In September, Agriculture Secretary Tom Vilsack and U.S. Surgeon General Regina Benjamin honored National Hispanic Heritage Month by joining with key Hispanic leaders to celebrate the federal government's new Spanish-language food icon, MiPlato.
MiPlato is a new generation icon that prompts consumers to think about their food choices before they eat, to build a healthy plate at meal time, and to seek more information by going to ChooseMyPlate.gov. MyPlate and MiPlato emphasize the five food groups: fruits, vegetables, grains, proteins and dairy and are supported by consumer messages including 'Make Half Your Plate Fruits and Vegetables.'
MiPlato will complement the MyPlate image as the government's primary food group symbol, an easy- to-understand visual cue to help consumers adopt healthy eating habits consistent with the 2010 Dietary Guidelines for Americans. The image is accompanied by a range of supporting educational materials also published in Spanish and should be very useful in K-12 and other segments where multilingual nutrition education is important.
Together, the materials point consumers to ChooseMyPlate.gov, and to its Spanish version, which provide practical information to individuals, health professionals, nutrition educators, and the food industry to help consumers build healthier diets with resources and tools for dietary assessment, nutrition education, and other user-friendly nutrition information.
Later this year, USDA will unveil an exciting "go-to" online tool that consumers can use to personalize and manage their dietary and physical activity choices.
"USDA's new MyPlate food icon is a simple reminder to help Americans think about their food choices in order to lead healthier lifestyles and today we are proud to introduce its Spanish-language partner, MiPlato, to help Hispanic consumers at mealtime," said Vilsack. "Regardless of our primary language, it is important that we all learn about and embrace healthy eating habits because a healthy nation starts with healthy people."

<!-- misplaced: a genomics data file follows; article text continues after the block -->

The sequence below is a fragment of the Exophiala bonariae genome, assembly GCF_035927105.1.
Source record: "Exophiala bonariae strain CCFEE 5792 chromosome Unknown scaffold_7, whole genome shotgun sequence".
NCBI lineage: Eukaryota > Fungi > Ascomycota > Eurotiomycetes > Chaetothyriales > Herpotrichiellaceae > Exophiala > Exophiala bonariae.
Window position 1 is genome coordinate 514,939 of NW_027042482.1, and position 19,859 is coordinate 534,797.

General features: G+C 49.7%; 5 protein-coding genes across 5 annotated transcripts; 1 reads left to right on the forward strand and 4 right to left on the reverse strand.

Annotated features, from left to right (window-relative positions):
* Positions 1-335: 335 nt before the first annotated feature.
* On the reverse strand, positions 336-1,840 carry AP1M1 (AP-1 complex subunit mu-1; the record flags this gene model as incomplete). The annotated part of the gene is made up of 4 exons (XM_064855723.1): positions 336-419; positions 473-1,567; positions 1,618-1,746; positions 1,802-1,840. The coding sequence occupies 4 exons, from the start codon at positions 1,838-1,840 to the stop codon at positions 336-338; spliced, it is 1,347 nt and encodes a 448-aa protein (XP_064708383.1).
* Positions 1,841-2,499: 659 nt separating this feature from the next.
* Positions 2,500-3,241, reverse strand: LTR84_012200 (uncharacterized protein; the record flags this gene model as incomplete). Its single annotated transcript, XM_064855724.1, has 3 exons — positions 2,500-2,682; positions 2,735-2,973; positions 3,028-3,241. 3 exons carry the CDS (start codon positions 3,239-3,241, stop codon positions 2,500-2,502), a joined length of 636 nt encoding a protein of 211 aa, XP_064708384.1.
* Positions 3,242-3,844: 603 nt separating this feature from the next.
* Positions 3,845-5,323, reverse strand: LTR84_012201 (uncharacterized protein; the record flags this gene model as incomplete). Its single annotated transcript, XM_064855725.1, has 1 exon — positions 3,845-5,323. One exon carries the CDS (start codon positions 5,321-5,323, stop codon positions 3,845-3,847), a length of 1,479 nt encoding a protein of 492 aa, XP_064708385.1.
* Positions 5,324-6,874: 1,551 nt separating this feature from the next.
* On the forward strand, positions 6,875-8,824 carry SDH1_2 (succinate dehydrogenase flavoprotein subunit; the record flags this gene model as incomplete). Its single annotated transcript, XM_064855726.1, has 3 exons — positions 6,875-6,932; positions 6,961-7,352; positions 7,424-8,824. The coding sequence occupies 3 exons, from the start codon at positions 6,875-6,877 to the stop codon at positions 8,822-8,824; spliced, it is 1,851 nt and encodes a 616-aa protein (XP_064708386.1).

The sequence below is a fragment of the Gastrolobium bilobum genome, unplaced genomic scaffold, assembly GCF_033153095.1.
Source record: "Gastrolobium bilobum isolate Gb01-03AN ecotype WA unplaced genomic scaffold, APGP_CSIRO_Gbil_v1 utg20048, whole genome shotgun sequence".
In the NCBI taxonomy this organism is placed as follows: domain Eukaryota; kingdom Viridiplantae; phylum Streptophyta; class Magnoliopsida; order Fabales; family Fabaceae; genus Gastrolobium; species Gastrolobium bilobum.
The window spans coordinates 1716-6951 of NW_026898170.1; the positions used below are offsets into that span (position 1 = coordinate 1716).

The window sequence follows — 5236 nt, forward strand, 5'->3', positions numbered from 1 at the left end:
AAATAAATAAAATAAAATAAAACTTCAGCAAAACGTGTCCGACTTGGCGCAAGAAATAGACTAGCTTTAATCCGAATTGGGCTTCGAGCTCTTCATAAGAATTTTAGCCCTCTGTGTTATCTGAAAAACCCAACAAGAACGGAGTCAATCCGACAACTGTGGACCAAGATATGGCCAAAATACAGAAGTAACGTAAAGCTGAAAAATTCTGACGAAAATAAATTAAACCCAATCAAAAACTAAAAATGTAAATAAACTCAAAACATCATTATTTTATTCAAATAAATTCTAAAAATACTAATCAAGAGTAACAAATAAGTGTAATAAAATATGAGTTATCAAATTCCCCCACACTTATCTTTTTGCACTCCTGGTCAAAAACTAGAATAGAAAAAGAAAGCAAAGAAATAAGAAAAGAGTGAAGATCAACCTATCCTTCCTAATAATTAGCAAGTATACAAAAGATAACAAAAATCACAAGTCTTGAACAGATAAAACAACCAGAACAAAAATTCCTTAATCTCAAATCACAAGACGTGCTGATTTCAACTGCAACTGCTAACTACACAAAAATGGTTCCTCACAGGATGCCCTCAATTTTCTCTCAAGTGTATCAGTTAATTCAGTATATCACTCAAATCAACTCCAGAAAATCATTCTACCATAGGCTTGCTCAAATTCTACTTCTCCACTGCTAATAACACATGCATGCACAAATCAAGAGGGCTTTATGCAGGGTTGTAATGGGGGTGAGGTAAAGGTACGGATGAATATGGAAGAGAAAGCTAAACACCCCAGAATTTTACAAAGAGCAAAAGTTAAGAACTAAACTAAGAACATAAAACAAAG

The 2010 Dietary Guidelines for Americans, launched in January of this year, form the basis of the federal government's nutrition education programs, federal nutrition assistance programs, and dietary advice provided by health and nutrition professionals. The Guidelines messages include:
Enjoy your food, but eat less. Avoid oversized portions.
Foods to Increase
Make half your plate fruits and vegetables. Switch to fat-free or low-fat (1%) milk. Make at least half your grains whole grains
Foods to Reduce
Compare sodium (salt) in foods like soup, bread, and frozen meals, and choose foods with lower numbers.
Drink water instead of sugary drinks.
As part of this new initiative, USDA wants to see how consumers are putting MyPlate in to action by encouraging consumers to take a photo of their plates and share on Twitter with the hash-tag #MyPlate. USDA also wants to see where and when consumers think about healthy eating. Take the Plate and snap